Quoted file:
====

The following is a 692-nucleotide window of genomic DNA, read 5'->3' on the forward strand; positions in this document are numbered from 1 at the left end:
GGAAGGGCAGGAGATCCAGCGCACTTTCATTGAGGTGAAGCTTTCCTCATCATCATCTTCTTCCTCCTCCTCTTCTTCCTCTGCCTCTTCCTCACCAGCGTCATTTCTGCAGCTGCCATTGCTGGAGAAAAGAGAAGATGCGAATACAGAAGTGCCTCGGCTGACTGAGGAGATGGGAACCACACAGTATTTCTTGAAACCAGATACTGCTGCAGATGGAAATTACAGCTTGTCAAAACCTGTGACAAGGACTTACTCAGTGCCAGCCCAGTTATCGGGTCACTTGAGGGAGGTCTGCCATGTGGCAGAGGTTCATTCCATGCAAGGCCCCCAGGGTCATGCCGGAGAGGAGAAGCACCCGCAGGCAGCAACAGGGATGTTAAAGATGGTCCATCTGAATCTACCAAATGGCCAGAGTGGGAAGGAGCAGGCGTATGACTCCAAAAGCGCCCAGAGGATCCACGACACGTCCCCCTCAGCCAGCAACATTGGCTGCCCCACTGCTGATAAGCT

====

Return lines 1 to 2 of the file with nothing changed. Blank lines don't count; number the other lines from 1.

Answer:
The following is a 692-nucleotide window of genomic DNA, read 5'->3' on the forward strand; positions in this document are numbered from 1 at the left end:
GGAAGGGCAGGAGATCCAGCGCACTTTCATTGAGGTGAAGCTTTCCTCATCATCATCTTCTTCCTCCTCCTCTTCTTCCTCTGCCTCTTCCTCACCAGCGTCATTTCTGCAGCTGCCATTGCTGGAGAAAAGAGAAGATGCGAATACAGAAGTGCCTCGGCTGACTGAGGAGATGGGAACCACACAGTATTTCTTGAAACCAGATACTGCTGCAGATGGAAATTACAGCTTGTCAAAACCTGTGACAAGGACTTACTCAGTGCCAGCCCAGTTATCGGGTCACTTGAGGGAGGTCTGCCATGTGGCAGAGGTTCATTCCATGCAAGGCCCCCAGGGTCATGCCGGAGAGGAGAAGCACCCGCAGGCAGCAACAGGGATGTTAAAGATGGTCCATCTGAATCTACCAAATGGCCAGAGTGGGAAGGAGCAGGCGTATGACTCCAAAAGCGCCCAGAGGATCCACGACACGTCCCCCTCAGCCAGCAACATTGGCTGCCCCACTGCTGATAAGCT